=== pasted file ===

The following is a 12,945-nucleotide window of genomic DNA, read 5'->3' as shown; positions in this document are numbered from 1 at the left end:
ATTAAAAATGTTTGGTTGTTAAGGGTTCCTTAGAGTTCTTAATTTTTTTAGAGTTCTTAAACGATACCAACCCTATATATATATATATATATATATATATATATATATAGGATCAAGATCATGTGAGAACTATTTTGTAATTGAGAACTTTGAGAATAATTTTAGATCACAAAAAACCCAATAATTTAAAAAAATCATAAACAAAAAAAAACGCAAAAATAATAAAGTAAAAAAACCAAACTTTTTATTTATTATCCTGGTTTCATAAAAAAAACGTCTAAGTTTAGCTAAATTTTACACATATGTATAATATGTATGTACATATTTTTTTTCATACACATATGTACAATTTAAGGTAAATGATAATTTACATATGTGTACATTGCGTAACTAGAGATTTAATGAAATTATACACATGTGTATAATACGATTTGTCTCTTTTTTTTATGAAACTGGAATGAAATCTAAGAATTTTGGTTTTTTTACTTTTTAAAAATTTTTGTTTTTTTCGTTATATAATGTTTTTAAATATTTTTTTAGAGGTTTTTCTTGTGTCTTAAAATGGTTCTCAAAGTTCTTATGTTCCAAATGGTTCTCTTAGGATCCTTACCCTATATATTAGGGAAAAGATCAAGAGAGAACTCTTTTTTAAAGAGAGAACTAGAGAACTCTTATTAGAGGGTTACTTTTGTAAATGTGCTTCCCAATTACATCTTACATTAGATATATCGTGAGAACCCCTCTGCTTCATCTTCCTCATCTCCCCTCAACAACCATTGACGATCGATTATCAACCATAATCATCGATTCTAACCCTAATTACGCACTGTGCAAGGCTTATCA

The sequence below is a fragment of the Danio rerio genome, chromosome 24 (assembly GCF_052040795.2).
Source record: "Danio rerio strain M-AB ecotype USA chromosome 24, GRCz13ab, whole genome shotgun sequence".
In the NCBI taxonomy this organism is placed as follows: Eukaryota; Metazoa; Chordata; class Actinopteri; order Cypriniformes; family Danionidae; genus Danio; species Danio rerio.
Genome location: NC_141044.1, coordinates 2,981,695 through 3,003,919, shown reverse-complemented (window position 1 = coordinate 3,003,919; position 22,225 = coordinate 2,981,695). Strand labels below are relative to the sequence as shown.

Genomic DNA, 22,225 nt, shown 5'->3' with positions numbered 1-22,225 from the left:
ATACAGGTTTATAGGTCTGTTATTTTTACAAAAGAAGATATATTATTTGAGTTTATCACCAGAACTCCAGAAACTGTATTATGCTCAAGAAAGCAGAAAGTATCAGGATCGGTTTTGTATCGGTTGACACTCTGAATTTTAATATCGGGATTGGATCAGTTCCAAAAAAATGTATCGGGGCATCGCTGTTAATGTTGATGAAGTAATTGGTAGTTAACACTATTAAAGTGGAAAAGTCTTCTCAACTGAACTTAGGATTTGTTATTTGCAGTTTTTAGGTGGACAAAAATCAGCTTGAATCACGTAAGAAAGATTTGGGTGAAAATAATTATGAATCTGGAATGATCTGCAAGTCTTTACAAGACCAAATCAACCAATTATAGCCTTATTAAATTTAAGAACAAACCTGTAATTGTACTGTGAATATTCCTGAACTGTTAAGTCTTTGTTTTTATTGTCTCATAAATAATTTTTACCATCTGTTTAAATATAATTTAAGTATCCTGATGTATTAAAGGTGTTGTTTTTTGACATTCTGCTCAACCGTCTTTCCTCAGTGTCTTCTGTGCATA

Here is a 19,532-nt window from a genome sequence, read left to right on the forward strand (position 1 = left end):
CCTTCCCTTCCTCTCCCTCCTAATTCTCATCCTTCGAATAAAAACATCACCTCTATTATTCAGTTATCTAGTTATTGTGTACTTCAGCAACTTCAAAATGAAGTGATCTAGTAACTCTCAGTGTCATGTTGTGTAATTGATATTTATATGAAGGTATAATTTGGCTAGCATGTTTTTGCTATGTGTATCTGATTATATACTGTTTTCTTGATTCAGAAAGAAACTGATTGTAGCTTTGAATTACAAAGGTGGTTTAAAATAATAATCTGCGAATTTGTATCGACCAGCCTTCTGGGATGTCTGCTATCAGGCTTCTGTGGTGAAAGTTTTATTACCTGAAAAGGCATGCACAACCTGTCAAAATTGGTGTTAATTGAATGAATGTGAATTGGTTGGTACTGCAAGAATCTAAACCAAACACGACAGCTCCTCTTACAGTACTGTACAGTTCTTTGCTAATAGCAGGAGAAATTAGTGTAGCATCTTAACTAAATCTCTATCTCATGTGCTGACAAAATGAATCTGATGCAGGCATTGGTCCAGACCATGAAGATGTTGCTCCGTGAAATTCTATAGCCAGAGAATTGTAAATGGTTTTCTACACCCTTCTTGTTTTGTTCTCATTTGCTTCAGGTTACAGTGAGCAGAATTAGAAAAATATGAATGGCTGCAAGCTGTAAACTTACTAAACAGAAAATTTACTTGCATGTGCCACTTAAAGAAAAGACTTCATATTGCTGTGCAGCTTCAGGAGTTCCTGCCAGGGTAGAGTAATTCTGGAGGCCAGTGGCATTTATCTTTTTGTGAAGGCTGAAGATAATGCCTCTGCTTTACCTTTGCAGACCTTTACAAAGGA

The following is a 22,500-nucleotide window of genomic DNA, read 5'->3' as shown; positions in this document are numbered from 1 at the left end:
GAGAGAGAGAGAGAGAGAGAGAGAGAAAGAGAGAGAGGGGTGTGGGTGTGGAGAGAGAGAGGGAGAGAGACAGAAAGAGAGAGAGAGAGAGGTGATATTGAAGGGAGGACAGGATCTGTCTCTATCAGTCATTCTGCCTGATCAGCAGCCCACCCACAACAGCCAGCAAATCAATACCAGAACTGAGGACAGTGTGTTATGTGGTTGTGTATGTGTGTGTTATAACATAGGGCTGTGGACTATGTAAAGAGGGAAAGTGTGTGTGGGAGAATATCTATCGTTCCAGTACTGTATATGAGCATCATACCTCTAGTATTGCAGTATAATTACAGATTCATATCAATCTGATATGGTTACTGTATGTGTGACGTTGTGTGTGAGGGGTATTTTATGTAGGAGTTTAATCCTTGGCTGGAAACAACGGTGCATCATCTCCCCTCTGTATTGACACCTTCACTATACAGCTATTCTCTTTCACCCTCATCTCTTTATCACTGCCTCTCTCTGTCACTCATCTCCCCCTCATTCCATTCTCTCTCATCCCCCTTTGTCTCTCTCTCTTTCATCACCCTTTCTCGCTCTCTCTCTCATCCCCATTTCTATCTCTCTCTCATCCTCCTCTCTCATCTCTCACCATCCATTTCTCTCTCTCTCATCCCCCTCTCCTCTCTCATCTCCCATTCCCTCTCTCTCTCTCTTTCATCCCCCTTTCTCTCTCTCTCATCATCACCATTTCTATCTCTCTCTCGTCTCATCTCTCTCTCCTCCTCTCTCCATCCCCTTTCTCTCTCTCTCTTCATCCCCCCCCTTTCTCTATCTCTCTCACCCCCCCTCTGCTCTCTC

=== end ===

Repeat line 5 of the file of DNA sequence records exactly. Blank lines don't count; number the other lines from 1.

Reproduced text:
In the NCBI taxonomy this organism is placed as follows: Eukaryota; Metazoa; Chordata; class Actinopteri; order Cypriniformes; family Danionidae; genus Danio; species Danio rerio.